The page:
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any old school plumbing experts around?

Posted by hunzi (My Page) on
Sun, Jan 26, 14 at 18:35

I'm looking for a vintage toilet for our latest bathroom project. No judging! I think my 90yr old pipes like 5 gal flushes.

I promised my hubbie no more back/top spud versions like the one on the 2nd floor (1925 original to the house) - so I need a vintage close coupled toilet!

I've located a 1946 Kohler Wellworth at the local salvage yard. Looks like the china is in good shape on 1st look, I'll go back and give it a better exam before I buy it.

My question is, is there anything funky about the plumbing? Any super impossible to find parts (like Case Toilets are notorious for!) Any notorious problem parts like weird leather gaskets or the little flush flaps on the Cranes with the Styrofoam that falls off?

I'm assuming we'd need to basically replace everything, gaskets, bolts, fill & flush valves. I prefer OEM, but if they aren't available I'll take whatever works.

My favorite old school plumbing supply guy has had a heart attack recently and the inside sales is closed. Sadness, so I don't have my usual source of info. Please help!

Always ;-)
Hunzi


Follow-Up Postings:

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RE: any old school plumbing experts around?

Our house was built in 1940 and it still has the original toilet in the basement. The brand on it is "Standard" on the tank and on the bowl it has "Standard", and what appears to be "Modern US" underneath.

Most of this toilet seems to work fine with modern parts. The tank is connected to the bowl with a short, large diameter curved galvanized pipe, so the tank must be mounted on the wall behind the toilet. Other than that it seems to be much like a modern toilet.

Its not the greatest toilet for clearing solids, although it does work okay if you hold the handle down for a few seconds and let the full tank of water wash through the bowl.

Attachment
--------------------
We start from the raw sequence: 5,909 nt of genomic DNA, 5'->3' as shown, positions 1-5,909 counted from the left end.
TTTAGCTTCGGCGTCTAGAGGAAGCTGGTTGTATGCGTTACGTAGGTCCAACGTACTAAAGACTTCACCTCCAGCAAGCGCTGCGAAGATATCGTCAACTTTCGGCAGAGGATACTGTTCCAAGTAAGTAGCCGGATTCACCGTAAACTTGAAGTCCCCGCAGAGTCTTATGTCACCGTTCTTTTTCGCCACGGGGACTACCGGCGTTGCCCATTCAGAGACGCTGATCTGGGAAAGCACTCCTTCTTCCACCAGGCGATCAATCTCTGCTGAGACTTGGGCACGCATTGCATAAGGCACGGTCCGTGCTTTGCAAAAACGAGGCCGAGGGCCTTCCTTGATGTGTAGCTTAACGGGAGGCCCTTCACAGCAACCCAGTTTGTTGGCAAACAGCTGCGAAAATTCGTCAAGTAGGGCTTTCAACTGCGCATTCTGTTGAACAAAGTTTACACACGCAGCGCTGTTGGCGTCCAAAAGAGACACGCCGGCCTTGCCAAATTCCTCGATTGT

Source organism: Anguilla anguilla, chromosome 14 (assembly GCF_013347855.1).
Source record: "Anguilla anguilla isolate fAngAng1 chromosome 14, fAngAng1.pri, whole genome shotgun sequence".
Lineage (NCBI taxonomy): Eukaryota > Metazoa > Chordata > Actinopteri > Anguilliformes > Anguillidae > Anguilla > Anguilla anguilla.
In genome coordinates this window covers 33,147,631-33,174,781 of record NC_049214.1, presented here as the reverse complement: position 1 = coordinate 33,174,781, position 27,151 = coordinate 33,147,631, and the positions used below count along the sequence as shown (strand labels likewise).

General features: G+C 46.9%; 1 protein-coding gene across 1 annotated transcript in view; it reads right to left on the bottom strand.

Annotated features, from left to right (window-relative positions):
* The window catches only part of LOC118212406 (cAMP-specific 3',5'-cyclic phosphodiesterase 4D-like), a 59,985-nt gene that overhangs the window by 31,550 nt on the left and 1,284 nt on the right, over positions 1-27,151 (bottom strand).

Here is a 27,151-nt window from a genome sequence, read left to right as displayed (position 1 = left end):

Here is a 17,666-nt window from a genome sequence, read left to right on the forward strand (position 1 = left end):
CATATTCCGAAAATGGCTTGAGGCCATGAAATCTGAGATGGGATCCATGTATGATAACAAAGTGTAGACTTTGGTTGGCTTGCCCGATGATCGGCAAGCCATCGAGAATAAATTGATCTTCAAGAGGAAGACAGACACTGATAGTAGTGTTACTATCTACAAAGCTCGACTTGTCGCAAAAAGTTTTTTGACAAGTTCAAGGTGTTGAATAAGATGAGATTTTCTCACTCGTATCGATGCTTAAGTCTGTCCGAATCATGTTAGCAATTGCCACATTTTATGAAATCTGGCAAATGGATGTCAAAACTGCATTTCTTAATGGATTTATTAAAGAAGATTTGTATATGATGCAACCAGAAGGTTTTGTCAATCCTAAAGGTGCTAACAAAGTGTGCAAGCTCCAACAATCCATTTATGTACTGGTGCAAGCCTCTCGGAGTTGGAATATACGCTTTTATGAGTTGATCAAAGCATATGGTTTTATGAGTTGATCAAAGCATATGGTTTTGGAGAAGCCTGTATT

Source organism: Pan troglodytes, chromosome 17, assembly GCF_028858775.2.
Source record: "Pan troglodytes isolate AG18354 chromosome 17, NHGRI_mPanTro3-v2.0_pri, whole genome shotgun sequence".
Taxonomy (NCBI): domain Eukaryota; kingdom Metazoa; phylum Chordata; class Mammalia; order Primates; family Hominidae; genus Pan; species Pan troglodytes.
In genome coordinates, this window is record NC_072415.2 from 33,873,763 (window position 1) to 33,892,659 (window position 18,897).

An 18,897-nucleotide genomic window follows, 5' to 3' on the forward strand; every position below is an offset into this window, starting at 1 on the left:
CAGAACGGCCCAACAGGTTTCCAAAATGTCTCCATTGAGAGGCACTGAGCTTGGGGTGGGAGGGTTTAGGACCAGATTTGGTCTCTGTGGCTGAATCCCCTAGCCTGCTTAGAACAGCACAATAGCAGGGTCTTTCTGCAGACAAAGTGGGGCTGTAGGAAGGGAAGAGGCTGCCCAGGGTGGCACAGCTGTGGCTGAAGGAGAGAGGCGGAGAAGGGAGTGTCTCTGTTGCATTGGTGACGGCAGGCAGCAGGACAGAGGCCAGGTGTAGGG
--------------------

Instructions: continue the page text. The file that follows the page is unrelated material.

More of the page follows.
Bruce


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RE: any old school plumbing experts around?

  • Posted by hunzi upper Elbonia (My Page) on
    Sun, Jan 26, 14 at 23:56

What you have is a Standard "Modernus", and I seriously envy you!!! It's similar to what we have upstairs in our house in the 1925 bathroom (in that it's a rear spud) , but ours doesn't have the cool modern look (which would work great in this new bathroom). It's one of the spud toilets I've looked at many times with a bit of desire!

I promised the hubbie a "normal toilet" this time. And I can't just buy one for our powder room and just swap toilets, because that bathroom is a 12in rough, but if I found one of those toilets before the concrete in the basement bathroom is poured and locks in the rough in (most spuds toilets are 14in vs 12in)...all bets are off.

Always ;-)
Hunzi
if the toilet in your basement is mysteriously missing...it wasn't me

This post was edited by hunzi on Mon, Jan 27, 14 at 0:01


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RE: any old school plumbing experts around?

The old Kohler should use standard parts. Eljer is known for proprietary parts that can be difficult to find.


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RE: any old school plumbing experts around?

  • Posted by hunzi upper Elbonia (My Page) on
    Mon, Jan 27, 14 at 13:39

Thank you!!!

That also helps me rule out any Eljers (which I saw at the ReStore & salvage yard) from the running for replacements!

Any other brands I should be watching for or avoiding? I saw some Gerbers and Briggs toilets at the salvage yard. I've heard the older Kohler Cadets were problem toilets.

I really would like an old elongated bowl toilet (request from the man in the house!) for my powder room too (to replace the round bowl 1980s toilet there now). If you know any brands/models that were especially good or bad, please feel free to share!

The 46 Kohler Wellworth I'm looking at is a strong possible for the basement bathroom where I really need a round bowl due to the space issues. I'll check with the local plumbing suppliers and see if I can locate all the needed parts.

Always ;-)
Hunzi

This post was edited by hunzi on Mon, Jan 27, 14 at 13:42


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RE: any old school plumbing experts around?